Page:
Unfortunately I didn't reduce much syntax burden as BeanShell needs semi-colons and curly braces everywhere, but more complex code would be simpler than Java due to the loose typing. Xtend would reduce the syntax burden more, still remain strictly typed and provide tooling support, so I may pursue that at some point. This brings up the main problem with ScriptDroid: no tooling support (code completion,  compile-time syntax checking, etc.). Another problem is that errors in the script are not properly handled and displayed. I also didn't tackle the quick turn around problem, but that can be accomplished by moving the scripts into a read/write folder where it can be edited while the app is running, and also by implementing a REPL interface.

As I said, this is just a demo of the ideas, not a practical framework.

More components

This system gets more useful as you add more components and features, for example:

  • HttpRequest: implement caching, check for large response size and force a stream if so, implement GZip, and so on.
  • Alert: also add prompts and confirmations (like you get in a web browser, but using AlertDialog)
  • Timer: auto-execute a callback at certain intervals or install Alarms using the AlarmManager
  • Database: create and manage a sqlite db (perhaps ActiveRecord-style), provide cursors to data queries. Setting up and querying databases is quite a menial, labour-intensive process.
  • ListAdapter: make loading data into a ListView easy. Should have properties to enable section headers, and maybe lazy-loading callbacks to separate the intensive view rendering from the non-intensive rendering, so that scrolling is always smooth (a hard problem with multiple solutions).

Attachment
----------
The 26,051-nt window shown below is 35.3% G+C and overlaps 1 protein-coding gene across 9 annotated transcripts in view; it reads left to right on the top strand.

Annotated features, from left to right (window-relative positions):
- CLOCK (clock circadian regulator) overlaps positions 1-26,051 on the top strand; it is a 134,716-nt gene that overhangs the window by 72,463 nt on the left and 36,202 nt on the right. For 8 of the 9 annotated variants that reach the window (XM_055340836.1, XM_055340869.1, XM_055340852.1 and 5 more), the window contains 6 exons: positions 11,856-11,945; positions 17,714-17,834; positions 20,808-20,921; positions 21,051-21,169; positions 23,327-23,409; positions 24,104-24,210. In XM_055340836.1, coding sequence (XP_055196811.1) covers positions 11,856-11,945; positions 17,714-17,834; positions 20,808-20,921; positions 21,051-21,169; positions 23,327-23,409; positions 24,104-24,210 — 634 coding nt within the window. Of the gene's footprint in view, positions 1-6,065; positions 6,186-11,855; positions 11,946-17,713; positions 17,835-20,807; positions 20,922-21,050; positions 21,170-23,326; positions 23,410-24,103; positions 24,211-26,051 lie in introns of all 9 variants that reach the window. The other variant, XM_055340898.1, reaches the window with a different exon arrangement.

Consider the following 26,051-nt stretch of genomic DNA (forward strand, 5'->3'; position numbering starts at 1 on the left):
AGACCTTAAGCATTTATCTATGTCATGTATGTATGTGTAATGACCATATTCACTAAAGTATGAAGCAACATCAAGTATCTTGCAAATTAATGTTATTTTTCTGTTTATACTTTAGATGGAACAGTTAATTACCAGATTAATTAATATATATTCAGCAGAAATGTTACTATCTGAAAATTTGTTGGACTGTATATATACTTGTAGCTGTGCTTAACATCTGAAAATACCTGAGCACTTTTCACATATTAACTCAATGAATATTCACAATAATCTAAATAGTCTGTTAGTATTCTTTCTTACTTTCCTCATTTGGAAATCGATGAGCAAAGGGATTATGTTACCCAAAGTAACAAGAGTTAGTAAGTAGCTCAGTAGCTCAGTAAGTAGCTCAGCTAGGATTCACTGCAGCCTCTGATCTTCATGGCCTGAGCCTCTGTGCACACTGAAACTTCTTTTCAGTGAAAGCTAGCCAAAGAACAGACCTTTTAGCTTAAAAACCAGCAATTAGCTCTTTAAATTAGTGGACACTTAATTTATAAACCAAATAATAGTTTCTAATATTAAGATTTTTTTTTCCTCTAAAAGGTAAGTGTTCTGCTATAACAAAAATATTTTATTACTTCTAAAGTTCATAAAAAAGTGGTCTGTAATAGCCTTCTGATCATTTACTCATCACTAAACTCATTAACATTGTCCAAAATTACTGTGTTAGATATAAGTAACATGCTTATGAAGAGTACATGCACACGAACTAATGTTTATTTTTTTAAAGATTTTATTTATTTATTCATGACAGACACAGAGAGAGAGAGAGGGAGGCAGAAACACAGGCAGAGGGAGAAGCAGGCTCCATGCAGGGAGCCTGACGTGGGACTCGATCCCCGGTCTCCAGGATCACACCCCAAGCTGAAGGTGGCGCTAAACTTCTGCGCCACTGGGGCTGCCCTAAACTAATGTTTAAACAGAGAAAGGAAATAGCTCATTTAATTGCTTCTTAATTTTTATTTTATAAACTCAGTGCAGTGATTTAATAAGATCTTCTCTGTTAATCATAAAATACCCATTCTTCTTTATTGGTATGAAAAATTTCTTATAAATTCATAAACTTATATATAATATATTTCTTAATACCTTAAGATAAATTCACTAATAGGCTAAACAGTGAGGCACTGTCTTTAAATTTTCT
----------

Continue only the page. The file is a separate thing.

Those are just some basic examples, but they are examples of common functionality that can be major stumbling blocks for beginner developers. One unintended benefit of the component approach is that the components can abstract higher-level problems by communicating their needs to a component manager. An example would be that components could register their intended memory usage, so that the component manager can reply with how much temporary memory may be available (e.g. for caching images), based on usage by other components, the device specs and heap space available. Another consequence is that the components are re-usable in Java/Xtend as well, making coding an app much easier once a suite of components are developed.

What about the UI?

I've left the UI code as standard Android XML-based layouts. I could implement a pre-processor that would allow embedding scripts into the layouts, but I think the standard Android layout XML is pretty simple already (apart from XML's syntax burden). This is the fun bit for a beginner to learn, anyway.

Wrap up

In summary, I was inspired by the component-based approach (among other things) of Qt/QML. I believe that using a scripting language together with components can make the life of junior developers much easier, while allowing them to learn the advanced programming skills as they gain more experience. Most senior developers work this way: building reusable components/classes/libraries and then stringing them together, but they are not slowed down by the syntax burden or boilerplate code like junior developers are.

I should also just mention the Jimu project, which uses a component-based approach to building an app, although it does things differently by generating standard Java code for the components used, thus resulting in an editable app.